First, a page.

Demand for food parcels, emergency relief down during COVID-19 thanks to JobSeeker boost: The Rock Family and Community Service

SUPPORT SERVICE: The Rock Family and Community Support volunteers, pictured last year.
SUPPORT SERVICE: The Rock Family and Community Support volunteers, pictured last year.

COVID-19 and increased unemployment payments has meant reduced demand for food parcels and emergency funding in recent months, according to one Redlands community support service.

But there are fears there will be a huge resurgence after JobSeeker is reduced in September.

The Rock Family and Community Support - which offers things like food packages and emergency relief assistance to people struggling financially - has seen fewer residents seeking help since JobSeeker payments were upped in response to COVID-19.

Pastor Elizabeth Rodd said in some cases, people who had relied on food parcels were now able to get by without them.

"But I think it's the calm before the storm," she said.

She said since the Federal Government announced cuts to JobKeeper and JobSeeker, more people had been coming in for food packages and support.

"I think they're anticipating that they may not have the extra money that they've had up until now," she said.

From September, the coronavirus fortnightly supplement for those on JobSeeker will be slashed from $550 to $250, meaning the overall fortnightly payment - including the supplement and the base JobSeeker rate - will be reduced from $1100 to $800.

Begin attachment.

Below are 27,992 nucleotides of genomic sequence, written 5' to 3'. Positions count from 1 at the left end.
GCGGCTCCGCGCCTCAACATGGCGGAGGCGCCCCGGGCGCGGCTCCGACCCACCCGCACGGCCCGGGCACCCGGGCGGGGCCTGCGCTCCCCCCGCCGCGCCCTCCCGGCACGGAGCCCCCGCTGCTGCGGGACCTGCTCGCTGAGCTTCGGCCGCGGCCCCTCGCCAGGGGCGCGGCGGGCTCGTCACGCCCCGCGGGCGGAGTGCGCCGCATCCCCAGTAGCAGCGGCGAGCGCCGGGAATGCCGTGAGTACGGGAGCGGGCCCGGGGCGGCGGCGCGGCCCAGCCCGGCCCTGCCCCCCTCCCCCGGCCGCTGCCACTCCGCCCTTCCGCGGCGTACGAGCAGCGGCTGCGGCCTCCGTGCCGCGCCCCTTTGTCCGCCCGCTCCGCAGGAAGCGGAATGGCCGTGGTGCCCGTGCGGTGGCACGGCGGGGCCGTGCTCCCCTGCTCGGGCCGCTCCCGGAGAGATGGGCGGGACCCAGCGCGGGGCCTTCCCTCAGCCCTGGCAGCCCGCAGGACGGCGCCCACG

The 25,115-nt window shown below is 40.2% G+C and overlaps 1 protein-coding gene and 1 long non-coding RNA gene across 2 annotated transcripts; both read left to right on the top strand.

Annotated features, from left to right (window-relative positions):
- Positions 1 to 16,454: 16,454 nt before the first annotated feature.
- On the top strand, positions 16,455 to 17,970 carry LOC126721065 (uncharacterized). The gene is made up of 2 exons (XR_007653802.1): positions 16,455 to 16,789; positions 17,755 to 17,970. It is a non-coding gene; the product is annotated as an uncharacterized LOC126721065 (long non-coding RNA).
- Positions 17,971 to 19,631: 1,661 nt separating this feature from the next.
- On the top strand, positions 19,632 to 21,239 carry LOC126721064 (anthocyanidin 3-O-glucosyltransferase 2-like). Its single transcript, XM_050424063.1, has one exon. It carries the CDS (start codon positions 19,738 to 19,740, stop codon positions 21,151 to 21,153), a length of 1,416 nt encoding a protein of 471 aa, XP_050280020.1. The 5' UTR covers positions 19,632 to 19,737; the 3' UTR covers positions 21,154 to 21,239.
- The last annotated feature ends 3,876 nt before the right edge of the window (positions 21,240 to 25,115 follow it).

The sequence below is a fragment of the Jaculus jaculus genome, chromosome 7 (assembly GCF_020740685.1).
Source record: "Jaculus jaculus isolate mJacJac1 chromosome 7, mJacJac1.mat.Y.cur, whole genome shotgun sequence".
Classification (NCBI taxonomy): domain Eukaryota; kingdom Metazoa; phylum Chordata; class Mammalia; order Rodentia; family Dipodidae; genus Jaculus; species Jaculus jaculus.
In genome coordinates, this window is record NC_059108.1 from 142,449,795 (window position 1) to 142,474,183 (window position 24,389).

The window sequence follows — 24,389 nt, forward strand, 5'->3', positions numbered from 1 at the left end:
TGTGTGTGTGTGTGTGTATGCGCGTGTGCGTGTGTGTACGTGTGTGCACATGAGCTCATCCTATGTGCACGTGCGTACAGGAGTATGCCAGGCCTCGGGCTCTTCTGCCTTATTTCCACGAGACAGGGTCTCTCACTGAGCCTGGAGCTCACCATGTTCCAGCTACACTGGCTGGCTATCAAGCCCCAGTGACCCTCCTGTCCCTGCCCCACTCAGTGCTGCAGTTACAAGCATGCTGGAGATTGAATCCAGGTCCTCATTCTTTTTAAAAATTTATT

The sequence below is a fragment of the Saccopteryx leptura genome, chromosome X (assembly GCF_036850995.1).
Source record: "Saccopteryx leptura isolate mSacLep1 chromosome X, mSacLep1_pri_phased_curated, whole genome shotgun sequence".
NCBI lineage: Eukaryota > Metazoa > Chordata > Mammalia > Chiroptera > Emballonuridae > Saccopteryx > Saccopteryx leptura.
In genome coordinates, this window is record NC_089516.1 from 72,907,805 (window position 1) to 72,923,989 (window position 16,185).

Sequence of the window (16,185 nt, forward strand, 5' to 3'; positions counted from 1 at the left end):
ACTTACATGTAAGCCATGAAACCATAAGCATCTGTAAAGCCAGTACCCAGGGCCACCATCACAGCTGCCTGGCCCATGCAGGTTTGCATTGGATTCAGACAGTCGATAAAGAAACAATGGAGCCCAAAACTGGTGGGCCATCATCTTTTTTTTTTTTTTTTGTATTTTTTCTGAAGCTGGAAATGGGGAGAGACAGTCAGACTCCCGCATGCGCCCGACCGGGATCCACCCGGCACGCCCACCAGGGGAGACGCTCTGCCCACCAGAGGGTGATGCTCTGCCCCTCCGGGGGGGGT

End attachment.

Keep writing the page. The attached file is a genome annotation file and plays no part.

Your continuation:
Those on JobSeeker will now be able to earn up to $300 before their payment is reduced, compared to the previous threshold of about $100.

Prime Minister Scott Morrison told 2GB last week that no decisions had been made on the future of the payment beyond September.

"(Cuts are) based on the assessment that you can't keep burning $11 billion dollars of cash every month ... at those higher rates," he said.

"You've got to start weaning the Australian economy off these income supports.

"Where you set JobSeeker and how you make people eligible for JobSeeker, that can be, as Treasury has also advised, a real incentive or disincentive for people to actually go out and go to work.

"We've got to make these decisions closer to when we know what the economic conditions are."

Pastor Rodd said some people had used increased payments to get themselves back on their feet, including getting into housing.

"Other people are going to struggle, particularly people who are not good with budgeting, and I think we're going to see a huge resurgence of people coming in for emergency relief funding," she said.

RFACS had also seen an increase in people looking for domestic violence support during COVID-19.

"We've been able to offer emotional and spiritual support as well as financial," Pastor Rodd said.

"There's a lot of people who are just needing someone to talk to, some companionship."

RFACS is at Hook Street, Capalaba.